SI Vault
Herman Weiskopf
October 15, 1973
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October 15, 1973

The Week

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1. OHIO STATE (3-0)
2. NEBRASKA (4-0)
3. MICHIGAN (4-0)

Utilizing everything from a "swinging gate" play to a tailback-pass to a slippery turf, Colorado slithered past Iowa State 23-16. The swinging gate maneuver began with the Buffaloes casually strolling to one side of the field while the quarterback stooped over the ball and appeared to tie his shoelaces. It was a decoy and Quarterback Clyde Crutchmer was to toss the ball to a back, who was to follow the massive blocking. Everyone acted out his role, but when Crutchmer looked for the ball he saw an official holding a towel over it to protect it from the rain. "Sir, would you put the ball down," Crutchmer pleaded. By then the Cyclones had caught on and, worse yet, they caught the runner for a five-yard loss.

The tailback-pass play came later, with Billy Waddy taking a pitchout from Dave Williams and then getting off an inelegant heave. A Cyclone was all set to pluck it off and possibly go for a TD, but he fell and there to catch the ball was none other than Quarterback Williams, who sped 63 more yards for a touchdown. Colorado's two other scores came when would-be defenders slipped. Such mishaps negated a fine performance by Cyclone Tailback Mike Strachan, who carried 40 times for 198 yards and caught four passes.

At Norman, Oklahoma had a whopping edge in halftime statistics, yet trailed Miami 20-7. But the Sooners did not alter their tactics. "We knew we just had to stick to our knitting," said Coach Barry Switzer. It was more hitting than knitting that brought Switzer's team a 24-20 win. Texas Tech scooped up four Oklahoma State bobbles, stole a pass and stunned the Cowboys, who had looked impressive in earlier outings, by a score of 20-7.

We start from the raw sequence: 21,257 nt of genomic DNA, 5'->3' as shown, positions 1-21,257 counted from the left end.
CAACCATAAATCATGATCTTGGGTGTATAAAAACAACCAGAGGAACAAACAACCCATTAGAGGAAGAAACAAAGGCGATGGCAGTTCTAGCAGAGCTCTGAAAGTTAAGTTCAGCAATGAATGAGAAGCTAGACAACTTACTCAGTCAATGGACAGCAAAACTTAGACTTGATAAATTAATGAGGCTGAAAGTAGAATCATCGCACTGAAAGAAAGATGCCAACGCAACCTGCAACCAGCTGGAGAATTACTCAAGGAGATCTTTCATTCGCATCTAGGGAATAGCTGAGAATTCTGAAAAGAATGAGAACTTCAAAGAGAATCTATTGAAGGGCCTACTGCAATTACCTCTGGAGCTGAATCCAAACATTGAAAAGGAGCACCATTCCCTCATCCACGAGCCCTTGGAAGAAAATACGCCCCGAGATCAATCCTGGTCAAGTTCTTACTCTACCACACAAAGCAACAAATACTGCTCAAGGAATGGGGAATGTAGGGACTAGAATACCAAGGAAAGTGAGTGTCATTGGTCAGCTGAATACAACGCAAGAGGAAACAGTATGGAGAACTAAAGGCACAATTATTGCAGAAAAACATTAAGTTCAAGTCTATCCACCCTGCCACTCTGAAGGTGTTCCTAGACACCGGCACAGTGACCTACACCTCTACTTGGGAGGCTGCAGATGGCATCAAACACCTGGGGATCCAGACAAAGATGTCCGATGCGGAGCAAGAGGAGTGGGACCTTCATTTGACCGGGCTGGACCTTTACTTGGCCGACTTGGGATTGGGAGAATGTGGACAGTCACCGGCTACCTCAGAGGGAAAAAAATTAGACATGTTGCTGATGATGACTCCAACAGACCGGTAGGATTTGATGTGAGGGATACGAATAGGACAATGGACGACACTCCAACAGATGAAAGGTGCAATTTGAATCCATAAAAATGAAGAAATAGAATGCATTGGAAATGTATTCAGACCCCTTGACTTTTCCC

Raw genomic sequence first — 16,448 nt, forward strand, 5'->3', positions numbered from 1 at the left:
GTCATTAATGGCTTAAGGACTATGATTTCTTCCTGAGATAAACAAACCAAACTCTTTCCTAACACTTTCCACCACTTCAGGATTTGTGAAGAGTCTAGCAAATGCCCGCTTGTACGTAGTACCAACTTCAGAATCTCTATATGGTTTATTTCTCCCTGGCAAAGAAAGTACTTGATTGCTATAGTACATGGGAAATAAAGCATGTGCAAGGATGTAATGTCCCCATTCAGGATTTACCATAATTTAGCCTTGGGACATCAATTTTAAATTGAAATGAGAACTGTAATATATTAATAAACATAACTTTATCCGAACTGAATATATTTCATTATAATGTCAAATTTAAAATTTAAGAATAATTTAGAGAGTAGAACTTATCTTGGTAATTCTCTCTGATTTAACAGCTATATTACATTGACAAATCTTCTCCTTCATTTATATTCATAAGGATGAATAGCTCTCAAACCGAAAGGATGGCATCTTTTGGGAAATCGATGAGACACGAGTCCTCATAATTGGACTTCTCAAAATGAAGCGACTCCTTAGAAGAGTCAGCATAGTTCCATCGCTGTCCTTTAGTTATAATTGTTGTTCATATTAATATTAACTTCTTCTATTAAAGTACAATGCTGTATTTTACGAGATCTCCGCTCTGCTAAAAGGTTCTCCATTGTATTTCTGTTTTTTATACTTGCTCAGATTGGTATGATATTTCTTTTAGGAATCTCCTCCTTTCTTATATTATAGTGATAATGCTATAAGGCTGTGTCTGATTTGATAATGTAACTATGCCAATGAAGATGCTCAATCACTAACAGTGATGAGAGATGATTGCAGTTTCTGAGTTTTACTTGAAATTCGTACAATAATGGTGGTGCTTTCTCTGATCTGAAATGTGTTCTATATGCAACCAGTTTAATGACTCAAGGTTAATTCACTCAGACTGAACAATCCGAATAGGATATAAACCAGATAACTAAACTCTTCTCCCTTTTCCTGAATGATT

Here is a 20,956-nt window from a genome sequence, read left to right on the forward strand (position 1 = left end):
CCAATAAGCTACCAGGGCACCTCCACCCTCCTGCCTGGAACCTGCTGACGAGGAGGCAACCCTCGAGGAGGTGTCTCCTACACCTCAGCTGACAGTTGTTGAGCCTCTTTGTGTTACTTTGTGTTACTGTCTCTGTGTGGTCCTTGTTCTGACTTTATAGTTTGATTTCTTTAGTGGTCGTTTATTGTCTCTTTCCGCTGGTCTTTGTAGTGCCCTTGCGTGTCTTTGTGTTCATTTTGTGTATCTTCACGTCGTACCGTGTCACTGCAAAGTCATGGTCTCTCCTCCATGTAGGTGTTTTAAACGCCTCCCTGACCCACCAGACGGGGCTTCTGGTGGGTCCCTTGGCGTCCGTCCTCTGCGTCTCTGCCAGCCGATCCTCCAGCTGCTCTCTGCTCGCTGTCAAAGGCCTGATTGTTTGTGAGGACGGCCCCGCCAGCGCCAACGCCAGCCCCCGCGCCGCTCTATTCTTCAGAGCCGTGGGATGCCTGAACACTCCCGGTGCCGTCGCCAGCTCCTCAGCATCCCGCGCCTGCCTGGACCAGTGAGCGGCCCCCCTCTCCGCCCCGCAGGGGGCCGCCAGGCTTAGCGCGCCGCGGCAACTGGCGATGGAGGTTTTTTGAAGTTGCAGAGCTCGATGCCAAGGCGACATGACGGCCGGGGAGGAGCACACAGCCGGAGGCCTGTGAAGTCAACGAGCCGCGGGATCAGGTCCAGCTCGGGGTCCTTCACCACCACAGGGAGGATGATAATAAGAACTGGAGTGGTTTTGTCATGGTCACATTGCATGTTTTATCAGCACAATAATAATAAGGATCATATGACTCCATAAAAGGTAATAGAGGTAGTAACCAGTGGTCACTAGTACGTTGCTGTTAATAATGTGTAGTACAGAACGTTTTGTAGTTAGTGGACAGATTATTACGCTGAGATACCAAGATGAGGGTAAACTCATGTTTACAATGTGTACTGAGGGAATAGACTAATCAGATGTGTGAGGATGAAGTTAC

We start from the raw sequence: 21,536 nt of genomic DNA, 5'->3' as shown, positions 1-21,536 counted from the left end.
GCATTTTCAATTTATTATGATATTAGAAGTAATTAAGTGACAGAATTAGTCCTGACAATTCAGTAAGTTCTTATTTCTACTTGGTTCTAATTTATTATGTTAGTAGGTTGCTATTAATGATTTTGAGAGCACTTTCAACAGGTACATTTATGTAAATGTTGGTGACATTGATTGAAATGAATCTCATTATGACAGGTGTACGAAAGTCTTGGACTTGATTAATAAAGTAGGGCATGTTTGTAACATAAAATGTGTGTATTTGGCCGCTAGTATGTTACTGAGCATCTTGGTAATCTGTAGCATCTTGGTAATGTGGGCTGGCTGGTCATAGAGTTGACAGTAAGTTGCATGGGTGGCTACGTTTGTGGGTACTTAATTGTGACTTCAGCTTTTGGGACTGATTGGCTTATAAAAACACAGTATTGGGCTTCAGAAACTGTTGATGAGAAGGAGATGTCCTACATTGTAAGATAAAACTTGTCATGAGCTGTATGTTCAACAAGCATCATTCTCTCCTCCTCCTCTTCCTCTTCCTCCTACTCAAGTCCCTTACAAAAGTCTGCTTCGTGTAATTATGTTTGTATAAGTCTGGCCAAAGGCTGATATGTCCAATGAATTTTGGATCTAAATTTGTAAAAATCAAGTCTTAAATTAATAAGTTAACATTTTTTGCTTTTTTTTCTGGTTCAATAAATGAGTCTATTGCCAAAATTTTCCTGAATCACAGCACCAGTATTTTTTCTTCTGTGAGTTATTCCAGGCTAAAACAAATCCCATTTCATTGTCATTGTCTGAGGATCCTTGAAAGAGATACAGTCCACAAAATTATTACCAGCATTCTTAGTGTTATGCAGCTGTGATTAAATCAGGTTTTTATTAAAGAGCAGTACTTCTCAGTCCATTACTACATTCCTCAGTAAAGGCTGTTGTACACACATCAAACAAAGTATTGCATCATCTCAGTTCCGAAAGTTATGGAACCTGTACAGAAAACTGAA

When former basketball coach Forddy Anderson was at Michigan State his young son Frosty was called The Pest by Cal Stoll, then an assistant football coach for the Spartans. Last week. Frosty was just one of many pests who nettled Stoll, now the coach at Minnesota, as Nebraska administered a 48-7 thrashing. Frosty caught three touchdown passes from Dave Humm while Rich Sanger set an NCAA record by kicking six PATs, running his career total to 133.

Woody Hayes, who has taken out his fury on more than a few game officials, actually stopped his Ohio State players from upbraiding one of them. But then, it was a pleasant day all around for Hayes and the Buckeyes, who defeated Washington State 27-3. For one thing, they came up with a capable replacement for the injured Champ Henson as Bruce Elia took over at fullback, did some hefty blocking and scored twice. Archie Griffin ripped off 128 yards and two TDs and Quarterback Cornelius Greene ran for 88 yards and passed for 62 in just 16 minutes.

Michigan also put down a West Coast team, squelching Oregon 24-0, but it was a lackluster effort. Wisconsin sophomore Bill Marek gained almost as many yards as some teams, racing for 226 yards and three touchdowns as the Badgers beat Wyoming 37-28. Ken Starch added another 184 yards, averaging 14.2 a carry. Split End Archie Gray of the Cowboys grabbed six passes from Steve Cockreham for 198 yards, scoring on plays of 76, 45 and 21 yards. Perhaps the secret to the Badgers' win and their school-record 630 yards gained was in their new high-carbohydrate diet, one that includes lots of lasagna, spaghetti and pancakes. In other words, Starch. Dietary changes may also be helping Arizona players, who are fed hot chocolate and cookies for bedtime snacks and continental breakfast in their rooms. Whatever it is. the Wildcats are now 4-0 after beating Iowa 23-20.

Notre Dame led Michigan State 14-0 at the half, then had to hang on to come out ahead 14-10. Mike Townsend, who has 13 interceptions in his 13 starts for the Irish, thwarted the final Spartan drive by picking off a pass and returning it 47 yards.


1. PENN STATE (4-0)
3. DELAWARE (5-0)

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